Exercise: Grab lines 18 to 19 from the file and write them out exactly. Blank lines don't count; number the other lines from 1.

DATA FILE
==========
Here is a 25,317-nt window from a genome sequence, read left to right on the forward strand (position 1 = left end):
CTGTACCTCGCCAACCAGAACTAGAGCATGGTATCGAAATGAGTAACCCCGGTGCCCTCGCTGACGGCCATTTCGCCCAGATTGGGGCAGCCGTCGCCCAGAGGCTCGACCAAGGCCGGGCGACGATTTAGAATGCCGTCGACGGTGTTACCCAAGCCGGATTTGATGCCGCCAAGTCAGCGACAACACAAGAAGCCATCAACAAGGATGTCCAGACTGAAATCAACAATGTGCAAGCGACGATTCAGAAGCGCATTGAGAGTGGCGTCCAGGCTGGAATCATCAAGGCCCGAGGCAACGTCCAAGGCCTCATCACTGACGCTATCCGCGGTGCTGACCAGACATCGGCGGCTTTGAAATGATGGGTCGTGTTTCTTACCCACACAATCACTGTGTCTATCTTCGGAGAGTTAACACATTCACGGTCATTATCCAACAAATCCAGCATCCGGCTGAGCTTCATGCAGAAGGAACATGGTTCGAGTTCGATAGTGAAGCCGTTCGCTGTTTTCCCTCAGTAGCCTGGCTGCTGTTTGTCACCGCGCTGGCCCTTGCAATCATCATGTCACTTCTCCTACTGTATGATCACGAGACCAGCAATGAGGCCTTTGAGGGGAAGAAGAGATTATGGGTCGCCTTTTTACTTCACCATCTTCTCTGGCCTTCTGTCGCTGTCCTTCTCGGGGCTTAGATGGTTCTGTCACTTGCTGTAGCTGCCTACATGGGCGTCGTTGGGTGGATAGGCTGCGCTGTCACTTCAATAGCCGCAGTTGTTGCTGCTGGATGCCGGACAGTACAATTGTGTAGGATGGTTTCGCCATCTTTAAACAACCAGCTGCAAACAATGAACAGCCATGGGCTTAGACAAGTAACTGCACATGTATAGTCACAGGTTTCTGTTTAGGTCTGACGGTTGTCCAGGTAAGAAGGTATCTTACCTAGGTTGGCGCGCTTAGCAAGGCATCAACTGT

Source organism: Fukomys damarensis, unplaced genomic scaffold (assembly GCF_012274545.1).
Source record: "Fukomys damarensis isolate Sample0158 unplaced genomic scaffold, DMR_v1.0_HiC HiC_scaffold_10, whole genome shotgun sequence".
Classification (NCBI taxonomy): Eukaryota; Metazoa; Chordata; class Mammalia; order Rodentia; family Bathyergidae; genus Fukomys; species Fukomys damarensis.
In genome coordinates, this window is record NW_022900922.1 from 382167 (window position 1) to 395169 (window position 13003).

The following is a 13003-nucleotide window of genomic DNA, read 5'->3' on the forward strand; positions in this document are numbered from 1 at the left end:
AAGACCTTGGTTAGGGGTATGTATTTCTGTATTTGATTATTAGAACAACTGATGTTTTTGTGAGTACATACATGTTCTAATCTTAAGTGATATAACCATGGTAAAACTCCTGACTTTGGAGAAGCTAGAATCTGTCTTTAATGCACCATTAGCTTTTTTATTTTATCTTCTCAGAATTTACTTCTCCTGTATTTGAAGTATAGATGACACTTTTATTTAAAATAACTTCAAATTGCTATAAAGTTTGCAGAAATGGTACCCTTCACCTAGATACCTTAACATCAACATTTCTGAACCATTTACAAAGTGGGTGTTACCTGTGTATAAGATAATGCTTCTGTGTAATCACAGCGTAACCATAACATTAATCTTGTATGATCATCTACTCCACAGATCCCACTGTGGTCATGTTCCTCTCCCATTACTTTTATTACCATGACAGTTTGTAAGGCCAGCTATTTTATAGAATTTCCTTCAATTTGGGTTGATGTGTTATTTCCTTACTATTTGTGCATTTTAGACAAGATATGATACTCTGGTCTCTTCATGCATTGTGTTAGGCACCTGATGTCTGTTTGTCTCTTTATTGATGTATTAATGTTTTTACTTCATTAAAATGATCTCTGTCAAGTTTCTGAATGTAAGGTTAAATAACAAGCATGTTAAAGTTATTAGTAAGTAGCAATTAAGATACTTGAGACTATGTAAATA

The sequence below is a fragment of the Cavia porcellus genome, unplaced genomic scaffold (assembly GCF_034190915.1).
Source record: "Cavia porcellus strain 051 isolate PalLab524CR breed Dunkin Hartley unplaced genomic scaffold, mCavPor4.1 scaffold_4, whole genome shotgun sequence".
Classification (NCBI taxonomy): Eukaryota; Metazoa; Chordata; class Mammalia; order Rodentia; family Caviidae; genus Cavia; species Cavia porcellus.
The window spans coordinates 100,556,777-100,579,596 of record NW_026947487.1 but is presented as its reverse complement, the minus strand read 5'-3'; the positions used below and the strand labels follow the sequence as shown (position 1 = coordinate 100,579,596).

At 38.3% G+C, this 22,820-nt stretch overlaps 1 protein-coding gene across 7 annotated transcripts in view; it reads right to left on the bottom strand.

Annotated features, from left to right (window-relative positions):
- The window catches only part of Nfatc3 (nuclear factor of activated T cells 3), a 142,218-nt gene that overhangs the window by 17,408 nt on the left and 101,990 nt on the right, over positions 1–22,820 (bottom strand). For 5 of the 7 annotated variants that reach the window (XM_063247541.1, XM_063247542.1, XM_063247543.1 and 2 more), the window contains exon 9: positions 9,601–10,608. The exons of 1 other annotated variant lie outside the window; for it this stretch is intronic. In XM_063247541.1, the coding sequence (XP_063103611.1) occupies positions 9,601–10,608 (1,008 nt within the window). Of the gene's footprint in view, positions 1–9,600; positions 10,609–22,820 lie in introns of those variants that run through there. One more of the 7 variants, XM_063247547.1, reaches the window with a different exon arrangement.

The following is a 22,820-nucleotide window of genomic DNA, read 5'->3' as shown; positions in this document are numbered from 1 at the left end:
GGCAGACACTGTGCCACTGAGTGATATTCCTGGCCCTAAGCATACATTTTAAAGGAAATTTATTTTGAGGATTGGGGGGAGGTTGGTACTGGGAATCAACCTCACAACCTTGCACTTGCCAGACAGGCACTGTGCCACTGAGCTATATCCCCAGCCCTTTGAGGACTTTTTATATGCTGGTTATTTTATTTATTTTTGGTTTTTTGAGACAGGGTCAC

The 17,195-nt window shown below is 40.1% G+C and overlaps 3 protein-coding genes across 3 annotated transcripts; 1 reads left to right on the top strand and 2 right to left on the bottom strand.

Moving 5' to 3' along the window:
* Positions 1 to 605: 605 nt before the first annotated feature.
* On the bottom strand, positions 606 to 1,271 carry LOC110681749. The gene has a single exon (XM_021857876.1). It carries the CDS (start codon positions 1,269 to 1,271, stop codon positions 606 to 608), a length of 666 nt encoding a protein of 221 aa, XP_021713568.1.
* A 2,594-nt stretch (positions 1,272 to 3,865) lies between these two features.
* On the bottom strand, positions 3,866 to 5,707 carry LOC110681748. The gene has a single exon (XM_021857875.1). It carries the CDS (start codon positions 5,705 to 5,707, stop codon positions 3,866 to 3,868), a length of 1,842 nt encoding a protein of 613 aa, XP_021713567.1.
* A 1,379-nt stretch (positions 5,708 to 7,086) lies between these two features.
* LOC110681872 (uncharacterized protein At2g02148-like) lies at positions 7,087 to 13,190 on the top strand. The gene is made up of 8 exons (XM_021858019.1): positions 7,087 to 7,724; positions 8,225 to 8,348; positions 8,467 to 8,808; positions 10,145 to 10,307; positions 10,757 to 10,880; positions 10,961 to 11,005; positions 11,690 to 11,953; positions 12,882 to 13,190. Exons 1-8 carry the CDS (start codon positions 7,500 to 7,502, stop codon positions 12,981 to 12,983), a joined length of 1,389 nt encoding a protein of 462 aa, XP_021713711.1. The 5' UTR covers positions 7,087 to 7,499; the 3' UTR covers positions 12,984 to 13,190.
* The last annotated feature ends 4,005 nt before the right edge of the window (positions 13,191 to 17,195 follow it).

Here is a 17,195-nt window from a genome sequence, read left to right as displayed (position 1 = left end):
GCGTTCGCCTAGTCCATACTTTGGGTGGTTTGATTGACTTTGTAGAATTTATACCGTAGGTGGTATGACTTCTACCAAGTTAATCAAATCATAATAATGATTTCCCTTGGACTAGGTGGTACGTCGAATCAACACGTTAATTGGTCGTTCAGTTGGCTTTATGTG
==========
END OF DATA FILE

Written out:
The 17,195-nt window shown below is 40.1% G+C and overlaps 3 protein-coding genes across 3 annotated transcripts; 1 reads left to right on the top strand and 2 right to left on the bottom strand.

Moving 5' to 3' along the window: